State Roundup: Hogan Announces $250M Business Relief Fund From Rainy Day Money

NEW HELP FOR MD BUSINESSES, JOBS: Maryland Gov. Larry Hogan said Thursday he’s drawing down the state’s Rainy Day Fund to offer $250 million more in financial relief for businesses struggling due to the coronavirus pandemic and the ensuing recession, Pamela Wood and Hallie Miller report for the Sun. The biggest chunk of the money — $100 million — will be used to create an “emergency rapid response fund” for small businesses, so the state can pivot to help hard-hit areas or industries.

  • The new funds mean the state will have invested a total of $500 million in relief for businesses, Bryan Renbaum writes for Maryland Reporter.
  • Calling it a “desperate situation,” Hogan announced he wasn’t waiting for federal stimulus talks and would use about half of the state’s budget savings from last year to expand existing programs and fund new ones to help small businesses struggling because of the coronavirus pandemic, Erin Cox reports for the Post.
  • The announcement came as federal talks stalled and the state comptroller is calling for even more aid, Bryan Sears reports for The Daily Record. The Office of the Comptroller estimates that as many as 30,000 businesses may have closed and Comptroller Peter Franchot, speaking Wednesday, said a failure to provide additional aid could cause another 20,000 to close by the end of the year.
  • Most of the money, $100 million, will be dedicated to an emergency rapid response fund that will “be available to immediately deploy to the other areas of economic need as we move forward,” Madeleine O’Neill reports for the USA Today network.
  • The economic relief package unveiled by Hogan includes money to eliminate a backlog of grant applications and includes targeted funding to help restaurants, Holden Wilen reports for the Baltimore Business Journal.
  • The plan includes $50 million in new relief for Maryland restaurants, Teresa McMinn report for the Cumberland Times-News. The money can be used for expenses including new equipment, technology to improve moving to carryout, expansion of outdoor dining for fall and winter, and funding for infrastructure and health improvements.
  • The relief plan is detailed by Baltimore Fishbowl, with bullet points for each major program and how it will help restaurants, small businesses, local entertainment venues, arts organizations, and Main Streets across the state.
  • The grants will be distributed by local governments, and they will have to do it quickly, with the state requiring them to spend it by Dec. 31, Joel McCord reports for WYPR.

MARYLANDERS SEEKING AID TO FEED THEIR FAMILIES: Maryland residents’ enrollment in federal food assistance programs has increased by 400% since the COVID-19 pandemic started in March, Hannah Gaskill reports for Maryland Matters using information from Maryland Hunger Solutions. In Baltimore City, the jump was 600%.

LOCAL HELP FOR THE ARTS PLANNED TOO: Anne Arundel County Executive Steuart Pittman is launching a $1 million grant fund to help the arts using federal coronavirus relief money, the staff of Eye on Annapolis write.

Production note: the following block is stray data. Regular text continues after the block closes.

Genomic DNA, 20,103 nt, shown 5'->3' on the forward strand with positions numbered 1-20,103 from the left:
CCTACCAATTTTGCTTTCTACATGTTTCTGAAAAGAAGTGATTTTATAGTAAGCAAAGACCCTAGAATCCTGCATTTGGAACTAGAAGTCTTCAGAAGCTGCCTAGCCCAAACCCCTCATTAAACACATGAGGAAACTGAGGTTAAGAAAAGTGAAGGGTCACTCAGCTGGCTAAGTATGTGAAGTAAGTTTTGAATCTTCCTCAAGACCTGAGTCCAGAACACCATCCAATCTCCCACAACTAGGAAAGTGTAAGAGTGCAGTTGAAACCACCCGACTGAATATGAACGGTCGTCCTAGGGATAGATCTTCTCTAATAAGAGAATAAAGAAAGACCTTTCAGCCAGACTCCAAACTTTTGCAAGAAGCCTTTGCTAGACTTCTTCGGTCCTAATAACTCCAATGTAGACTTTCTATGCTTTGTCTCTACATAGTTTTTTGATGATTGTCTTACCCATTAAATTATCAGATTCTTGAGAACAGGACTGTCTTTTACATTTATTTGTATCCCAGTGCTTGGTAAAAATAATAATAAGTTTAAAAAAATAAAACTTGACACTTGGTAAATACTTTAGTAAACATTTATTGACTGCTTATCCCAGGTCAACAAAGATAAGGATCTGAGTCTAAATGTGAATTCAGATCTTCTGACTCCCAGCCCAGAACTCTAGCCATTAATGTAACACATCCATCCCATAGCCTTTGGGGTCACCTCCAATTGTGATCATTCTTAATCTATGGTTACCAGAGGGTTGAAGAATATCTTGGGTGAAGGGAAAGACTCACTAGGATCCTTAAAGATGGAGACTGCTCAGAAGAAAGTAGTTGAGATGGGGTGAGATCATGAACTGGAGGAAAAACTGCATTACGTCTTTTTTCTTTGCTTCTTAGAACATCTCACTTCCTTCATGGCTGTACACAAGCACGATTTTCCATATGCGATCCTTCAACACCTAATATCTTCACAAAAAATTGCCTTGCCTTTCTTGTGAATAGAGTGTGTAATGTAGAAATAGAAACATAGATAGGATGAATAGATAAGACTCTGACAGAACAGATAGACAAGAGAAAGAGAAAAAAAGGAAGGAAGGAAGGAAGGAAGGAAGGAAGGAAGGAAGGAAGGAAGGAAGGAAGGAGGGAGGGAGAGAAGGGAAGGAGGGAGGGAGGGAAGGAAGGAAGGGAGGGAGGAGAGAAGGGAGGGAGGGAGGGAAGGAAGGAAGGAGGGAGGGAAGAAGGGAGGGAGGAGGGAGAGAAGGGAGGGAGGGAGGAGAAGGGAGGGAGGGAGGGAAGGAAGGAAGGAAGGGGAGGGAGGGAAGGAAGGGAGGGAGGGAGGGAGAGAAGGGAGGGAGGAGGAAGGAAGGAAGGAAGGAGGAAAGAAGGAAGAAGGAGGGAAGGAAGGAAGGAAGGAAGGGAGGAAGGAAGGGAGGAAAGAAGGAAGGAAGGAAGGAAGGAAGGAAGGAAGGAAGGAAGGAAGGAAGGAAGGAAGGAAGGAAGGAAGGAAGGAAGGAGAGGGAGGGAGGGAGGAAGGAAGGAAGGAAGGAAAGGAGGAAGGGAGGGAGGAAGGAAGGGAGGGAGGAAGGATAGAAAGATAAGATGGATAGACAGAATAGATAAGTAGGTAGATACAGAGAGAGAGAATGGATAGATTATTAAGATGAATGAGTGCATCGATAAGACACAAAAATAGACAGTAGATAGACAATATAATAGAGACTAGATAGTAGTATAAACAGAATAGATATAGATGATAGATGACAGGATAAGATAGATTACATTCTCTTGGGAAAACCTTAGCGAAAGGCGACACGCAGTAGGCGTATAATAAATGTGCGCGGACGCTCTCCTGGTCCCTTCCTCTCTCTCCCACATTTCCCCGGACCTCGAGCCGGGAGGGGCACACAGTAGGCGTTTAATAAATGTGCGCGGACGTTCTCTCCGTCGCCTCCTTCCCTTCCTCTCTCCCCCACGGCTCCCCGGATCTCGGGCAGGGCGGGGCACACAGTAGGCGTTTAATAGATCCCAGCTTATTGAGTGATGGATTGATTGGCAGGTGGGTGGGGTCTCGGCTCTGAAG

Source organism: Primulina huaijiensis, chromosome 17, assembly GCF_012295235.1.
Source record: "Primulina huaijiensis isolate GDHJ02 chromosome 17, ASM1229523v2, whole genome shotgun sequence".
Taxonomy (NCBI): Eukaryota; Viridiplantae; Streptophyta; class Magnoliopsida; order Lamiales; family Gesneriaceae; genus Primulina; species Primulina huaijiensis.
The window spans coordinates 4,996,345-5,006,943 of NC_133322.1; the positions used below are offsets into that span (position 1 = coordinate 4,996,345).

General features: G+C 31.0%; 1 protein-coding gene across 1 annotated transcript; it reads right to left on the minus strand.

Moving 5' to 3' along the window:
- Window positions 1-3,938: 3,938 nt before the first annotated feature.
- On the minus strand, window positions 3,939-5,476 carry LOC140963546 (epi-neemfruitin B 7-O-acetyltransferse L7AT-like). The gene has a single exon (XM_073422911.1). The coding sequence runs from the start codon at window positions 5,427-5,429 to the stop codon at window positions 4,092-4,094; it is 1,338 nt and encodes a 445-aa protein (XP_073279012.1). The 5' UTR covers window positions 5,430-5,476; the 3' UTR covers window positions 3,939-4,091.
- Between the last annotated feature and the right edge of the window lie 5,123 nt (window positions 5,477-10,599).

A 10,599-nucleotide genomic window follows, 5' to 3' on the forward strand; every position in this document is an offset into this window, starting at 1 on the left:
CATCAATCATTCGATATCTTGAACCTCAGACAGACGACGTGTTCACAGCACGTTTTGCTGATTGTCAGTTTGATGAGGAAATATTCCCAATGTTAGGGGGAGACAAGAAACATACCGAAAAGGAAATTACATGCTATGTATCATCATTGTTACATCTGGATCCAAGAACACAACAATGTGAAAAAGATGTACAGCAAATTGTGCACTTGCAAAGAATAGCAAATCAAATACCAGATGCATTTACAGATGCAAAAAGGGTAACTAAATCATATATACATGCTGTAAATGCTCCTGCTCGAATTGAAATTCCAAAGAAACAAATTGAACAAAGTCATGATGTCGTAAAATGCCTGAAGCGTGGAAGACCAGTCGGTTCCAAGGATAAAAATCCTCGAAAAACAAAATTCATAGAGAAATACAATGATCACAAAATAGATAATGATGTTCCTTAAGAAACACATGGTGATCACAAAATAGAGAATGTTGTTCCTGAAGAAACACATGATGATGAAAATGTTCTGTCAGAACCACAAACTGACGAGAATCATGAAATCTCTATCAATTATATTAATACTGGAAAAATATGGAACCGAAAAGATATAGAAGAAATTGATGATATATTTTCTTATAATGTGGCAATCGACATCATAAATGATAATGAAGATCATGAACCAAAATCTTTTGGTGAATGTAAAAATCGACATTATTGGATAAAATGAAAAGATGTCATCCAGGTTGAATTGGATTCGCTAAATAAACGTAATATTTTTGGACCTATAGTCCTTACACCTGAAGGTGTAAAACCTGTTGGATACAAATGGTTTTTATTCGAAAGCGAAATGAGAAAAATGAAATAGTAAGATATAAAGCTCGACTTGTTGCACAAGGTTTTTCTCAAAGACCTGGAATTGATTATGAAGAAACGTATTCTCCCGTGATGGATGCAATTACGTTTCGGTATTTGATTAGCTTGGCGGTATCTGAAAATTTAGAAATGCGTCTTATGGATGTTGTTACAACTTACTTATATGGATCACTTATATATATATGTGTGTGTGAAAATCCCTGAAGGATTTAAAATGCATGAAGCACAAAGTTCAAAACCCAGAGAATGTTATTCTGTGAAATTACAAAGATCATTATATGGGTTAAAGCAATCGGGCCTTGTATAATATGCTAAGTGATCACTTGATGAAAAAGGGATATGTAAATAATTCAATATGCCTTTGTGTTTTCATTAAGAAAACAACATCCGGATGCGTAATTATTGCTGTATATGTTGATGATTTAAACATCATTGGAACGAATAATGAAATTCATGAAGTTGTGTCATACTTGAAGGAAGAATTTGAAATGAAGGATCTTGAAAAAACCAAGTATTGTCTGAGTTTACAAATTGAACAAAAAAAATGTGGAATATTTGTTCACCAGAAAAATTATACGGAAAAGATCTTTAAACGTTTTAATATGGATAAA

OBJECTIONS OVER SCHOOL OPENINGS: Anne Arundel public school employees say they feel forced to return to classrooms under a reopening plan that offered them little choice amid safety concerns, Naomi Harris and Brandi Bottalico report for the Capital Gazette.

RALLY FOR RETURN TO SCHOOL IN HOCO: About 100 parents and students gathered Thursday afternoon outside the Howard County Board of Education headquarters in Ellicott City as horns blared to advocate for a plan to get kids back into schools for in-person learning, Ana Faguy reports for Baltimore Sun Media.

WESTERN MD DEALS WITH SCHOOL ‘OUTBREAK:’A Garrett County elementary school has classified two cases in the same classroom of COVID-19 as “an outbreak,” the staff of the Garrett County Republican report.

VOTING CHANGES IN HOWARD COUNTY: Almost half of Howard County residents are voting via mail-in ballots in the 2020 general election, more than almost any county in the state, Jacob Calvin Meyer reports for Baltimore Sun Media.

TEMPERATURE CHECK FOR VOTERS RECONSIDERED: Baltimore City election officials no longer plan to check the temperature of voters who choose to cast a ballot in person this fall, but may still do so with voters at higher risk for COVID-19 exposure, Emily Opilo reports for the Sun.

MAYORAL CANDIDATES DEBATE IN BMORE: Baltimore’s four mayoral candidates joined a virtual debate to make their cases for why they are the best choice to lead a city that was suffering already from deep inequities long before the coronavirus pandemic hit, Talia Richman reports for the Sun.

LOCAL LEADERS COMMENT ON I-495, I-270 EXPANSIONS: The Maryland-National Capital Park and Planning Commission is raising objections to the proposed I-495 and I-270 widening and questioning its environmental impact, Briana Adhikusuma reports for Bethesda Beat. The commission owns and maintains open space in Montgomery and Prince George’s County.

PUBLIC-PRIVATE DEAL FOR SCHOOL CONSTRUCTION OK’D: Prince George’s County has formally decided to build six schools through a public-private partnership, William Ford reports for the Washington Informer. The school board approved the $1.2 billion partnership in a near-unanimous vote.

LAW TO FLAG EXTREME RISK GUN SITUATIONS USED FREQUENTLY: Since taking effect just over two years ago, Maryland’s extreme risk gun law has been used far more than other states with similar “red flag” laws, Ben Leonard reports for the Sun.

WHEN TO RESUME IN-PERSON MEETINGS?: The Carroll County Commissioners clashed Thursday when one board member suggested they should start meeting in person again after about seven months of meeting remotely, Mary Grace Keller reports for the Carroll County Times.